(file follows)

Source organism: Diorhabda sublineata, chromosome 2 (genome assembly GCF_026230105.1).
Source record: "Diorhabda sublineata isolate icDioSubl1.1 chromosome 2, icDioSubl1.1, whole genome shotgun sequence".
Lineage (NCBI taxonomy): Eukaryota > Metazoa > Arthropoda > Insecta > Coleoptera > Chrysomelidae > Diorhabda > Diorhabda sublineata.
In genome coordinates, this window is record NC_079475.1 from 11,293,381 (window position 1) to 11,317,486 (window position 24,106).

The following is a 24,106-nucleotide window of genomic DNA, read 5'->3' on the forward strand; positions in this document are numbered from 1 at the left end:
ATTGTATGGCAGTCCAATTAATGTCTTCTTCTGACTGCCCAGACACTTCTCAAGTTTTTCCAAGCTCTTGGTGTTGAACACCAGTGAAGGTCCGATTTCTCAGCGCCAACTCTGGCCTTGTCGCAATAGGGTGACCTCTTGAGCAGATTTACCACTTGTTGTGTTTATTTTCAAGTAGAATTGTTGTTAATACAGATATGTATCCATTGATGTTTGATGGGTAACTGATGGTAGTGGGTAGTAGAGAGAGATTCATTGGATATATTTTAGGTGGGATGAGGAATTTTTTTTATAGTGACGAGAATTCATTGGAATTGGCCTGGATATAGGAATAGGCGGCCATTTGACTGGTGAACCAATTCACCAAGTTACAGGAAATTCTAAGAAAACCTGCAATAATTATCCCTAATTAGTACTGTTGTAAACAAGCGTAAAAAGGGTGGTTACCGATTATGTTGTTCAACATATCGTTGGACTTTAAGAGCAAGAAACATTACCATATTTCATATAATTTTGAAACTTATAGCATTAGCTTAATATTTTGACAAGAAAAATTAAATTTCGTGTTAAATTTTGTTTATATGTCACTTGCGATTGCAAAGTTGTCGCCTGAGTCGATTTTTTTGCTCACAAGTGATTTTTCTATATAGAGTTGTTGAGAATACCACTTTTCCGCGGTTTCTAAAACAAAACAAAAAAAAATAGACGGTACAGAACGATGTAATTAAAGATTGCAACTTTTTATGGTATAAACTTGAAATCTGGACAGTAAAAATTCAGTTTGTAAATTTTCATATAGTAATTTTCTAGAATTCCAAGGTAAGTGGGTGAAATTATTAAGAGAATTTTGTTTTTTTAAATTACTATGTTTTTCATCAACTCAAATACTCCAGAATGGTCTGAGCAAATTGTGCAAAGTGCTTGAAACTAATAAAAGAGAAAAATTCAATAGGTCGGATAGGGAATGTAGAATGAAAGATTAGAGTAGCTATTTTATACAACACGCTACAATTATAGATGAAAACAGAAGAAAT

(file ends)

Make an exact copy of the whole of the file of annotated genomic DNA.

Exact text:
Source organism: Diorhabda sublineata, chromosome 2 (genome assembly GCF_026230105.1).
Source record: "Diorhabda sublineata isolate icDioSubl1.1 chromosome 2, icDioSubl1.1, whole genome shotgun sequence".
Lineage (NCBI taxonomy): Eukaryota > Metazoa > Arthropoda > Insecta > Coleoptera > Chrysomelidae > Diorhabda > Diorhabda sublineata.
In genome coordinates, this window is record NC_079475.1 from 11,293,381 (window position 1) to 11,317,486 (window position 24,106).

The following is a 24,106-nucleotide window of genomic DNA, read 5'->3' on the forward strand; positions in this document are numbered from 1 at the left end:
ATTGTATGGCAGTCCAATTAATGTCTTCTTCTGACTGCCCAGACACTTCTCAAGTTTTTCCAAGCTCTTGGTGTTGAACACCAGTGAAGGTCCGATTTCTCAGCGCCAACTCTGGCCTTGTCGCAATAGGGTGACCTCTTGAGCAGATTTACCACTTGTTGTGTTTATTTTCAAGTAGAATTGTTGTTAATACAGATATGTATCCATTGATGTTTGATGGGTAACTGATGGTAGTGGGTAGTAGAGAGAGATTCATTGGATATATTTTAGGTGGGATGAGGAATTTTTTTTATAGTGACGAGAATTCATTGGAATTGGCCTGGATATAGGAATAGGCGGCCATTTGACTGGTGAACCAATTCACCAAGTTACAGGAAATTCTAAGAAAACCTGCAATAATTATCCCTAATTAGTACTGTTGTAAACAAGCGTAAAAAGGGTGGTTACCGATTATGTTGTTCAACATATCGTTGGACTTTAAGAGCAAGAAACATTACCATATTTCATATAATTTTGAAACTTATAGCATTAGCTTAATATTTTGACAAGAAAAATTAAATTTCGTGTTAAATTTTGTTTATATGTCACTTGCGATTGCAAAGTTGTCGCCTGAGTCGATTTTTTTGCTCACAAGTGATTTTTCTATATAGAGTTGTTGAGAATACCACTTTTCCGCGGTTTCTAAAACAAAACAAAAAAAAATAGACGGTACAGAACGATGTAATTAAAGATTGCAACTTTTTATGGTATAAACTTGAAATCTGGACAGTAAAAATTCAGTTTGTAAATTTTCATATAGTAATTTTCTAGAATTCCAAGGTAAGTGGGTGAAATTATTAAGAGAATTTTGTTTTTTTAAATTACTATGTTTTTCATCAACTCAAATACTCCAGAATGGTCTGAGCAAATTGTGCAAAGTGCTTGAAACTAATAAAAGAGAAAAATTCAATAGGTCGGATAGGGAATGTAGAATGAAAGATTAGAGTAGCTATTTTATACAACACGCTACAATTATAGATGAAAACAGAAGAAAT